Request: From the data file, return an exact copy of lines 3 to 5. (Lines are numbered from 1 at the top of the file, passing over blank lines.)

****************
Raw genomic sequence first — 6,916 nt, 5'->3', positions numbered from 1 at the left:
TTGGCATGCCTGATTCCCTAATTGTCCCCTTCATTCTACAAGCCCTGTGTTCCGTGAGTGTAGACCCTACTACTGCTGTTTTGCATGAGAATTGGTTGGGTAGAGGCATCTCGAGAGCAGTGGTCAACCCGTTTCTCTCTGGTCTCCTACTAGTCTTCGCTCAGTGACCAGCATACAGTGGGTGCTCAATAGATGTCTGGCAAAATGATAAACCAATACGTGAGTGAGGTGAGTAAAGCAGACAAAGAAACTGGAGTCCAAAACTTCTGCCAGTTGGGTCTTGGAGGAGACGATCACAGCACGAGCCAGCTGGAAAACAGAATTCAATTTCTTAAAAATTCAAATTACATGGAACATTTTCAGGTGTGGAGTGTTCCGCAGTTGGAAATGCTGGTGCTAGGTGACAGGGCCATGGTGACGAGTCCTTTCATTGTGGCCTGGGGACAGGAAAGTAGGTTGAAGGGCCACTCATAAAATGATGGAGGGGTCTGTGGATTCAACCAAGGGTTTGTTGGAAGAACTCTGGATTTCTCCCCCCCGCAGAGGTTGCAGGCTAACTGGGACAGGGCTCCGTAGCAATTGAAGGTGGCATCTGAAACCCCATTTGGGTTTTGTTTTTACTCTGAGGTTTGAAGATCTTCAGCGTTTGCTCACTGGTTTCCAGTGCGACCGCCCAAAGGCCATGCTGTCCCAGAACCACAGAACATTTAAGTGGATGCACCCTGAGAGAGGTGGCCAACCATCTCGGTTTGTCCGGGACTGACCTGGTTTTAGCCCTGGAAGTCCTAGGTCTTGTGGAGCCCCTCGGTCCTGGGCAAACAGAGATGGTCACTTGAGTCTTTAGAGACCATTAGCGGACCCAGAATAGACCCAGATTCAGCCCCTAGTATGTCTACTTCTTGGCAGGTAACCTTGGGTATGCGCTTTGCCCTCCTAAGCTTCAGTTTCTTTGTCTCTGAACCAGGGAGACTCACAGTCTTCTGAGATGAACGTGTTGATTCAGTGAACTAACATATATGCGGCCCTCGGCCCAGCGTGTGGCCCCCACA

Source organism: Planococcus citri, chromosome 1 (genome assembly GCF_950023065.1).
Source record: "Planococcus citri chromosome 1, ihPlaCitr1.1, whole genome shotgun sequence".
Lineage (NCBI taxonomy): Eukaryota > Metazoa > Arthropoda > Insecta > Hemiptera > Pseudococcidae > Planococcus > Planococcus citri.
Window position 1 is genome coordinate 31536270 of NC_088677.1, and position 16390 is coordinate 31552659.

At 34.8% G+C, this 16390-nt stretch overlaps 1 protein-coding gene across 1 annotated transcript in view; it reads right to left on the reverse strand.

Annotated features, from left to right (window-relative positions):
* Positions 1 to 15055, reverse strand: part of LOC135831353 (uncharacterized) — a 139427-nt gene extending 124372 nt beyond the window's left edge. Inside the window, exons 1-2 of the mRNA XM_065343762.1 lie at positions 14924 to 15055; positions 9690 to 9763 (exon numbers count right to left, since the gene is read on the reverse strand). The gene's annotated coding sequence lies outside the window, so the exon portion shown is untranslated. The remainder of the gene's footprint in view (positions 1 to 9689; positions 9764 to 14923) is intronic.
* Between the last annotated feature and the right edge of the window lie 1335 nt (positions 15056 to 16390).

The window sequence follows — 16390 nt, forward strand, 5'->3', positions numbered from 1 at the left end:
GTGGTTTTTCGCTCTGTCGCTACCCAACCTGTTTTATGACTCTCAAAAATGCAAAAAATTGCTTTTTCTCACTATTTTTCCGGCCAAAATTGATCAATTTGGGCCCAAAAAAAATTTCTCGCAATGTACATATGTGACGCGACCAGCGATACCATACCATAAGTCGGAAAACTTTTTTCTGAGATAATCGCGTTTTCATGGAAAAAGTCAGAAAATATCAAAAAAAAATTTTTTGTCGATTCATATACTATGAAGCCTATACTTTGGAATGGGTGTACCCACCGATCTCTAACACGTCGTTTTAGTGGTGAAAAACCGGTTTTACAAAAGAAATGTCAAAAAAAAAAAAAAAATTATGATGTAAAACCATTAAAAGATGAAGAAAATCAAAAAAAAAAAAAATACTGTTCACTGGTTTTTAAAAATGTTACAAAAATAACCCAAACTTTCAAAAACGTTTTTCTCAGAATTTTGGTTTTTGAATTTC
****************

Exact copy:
Source organism: Planococcus citri, chromosome 1 (genome assembly GCF_950023065.1).
Source record: "Planococcus citri chromosome 1, ihPlaCitr1.1, whole genome shotgun sequence".
Lineage (NCBI taxonomy): Eukaryota > Metazoa > Arthropoda > Insecta > Hemiptera > Pseudococcidae > Planococcus > Planococcus citri.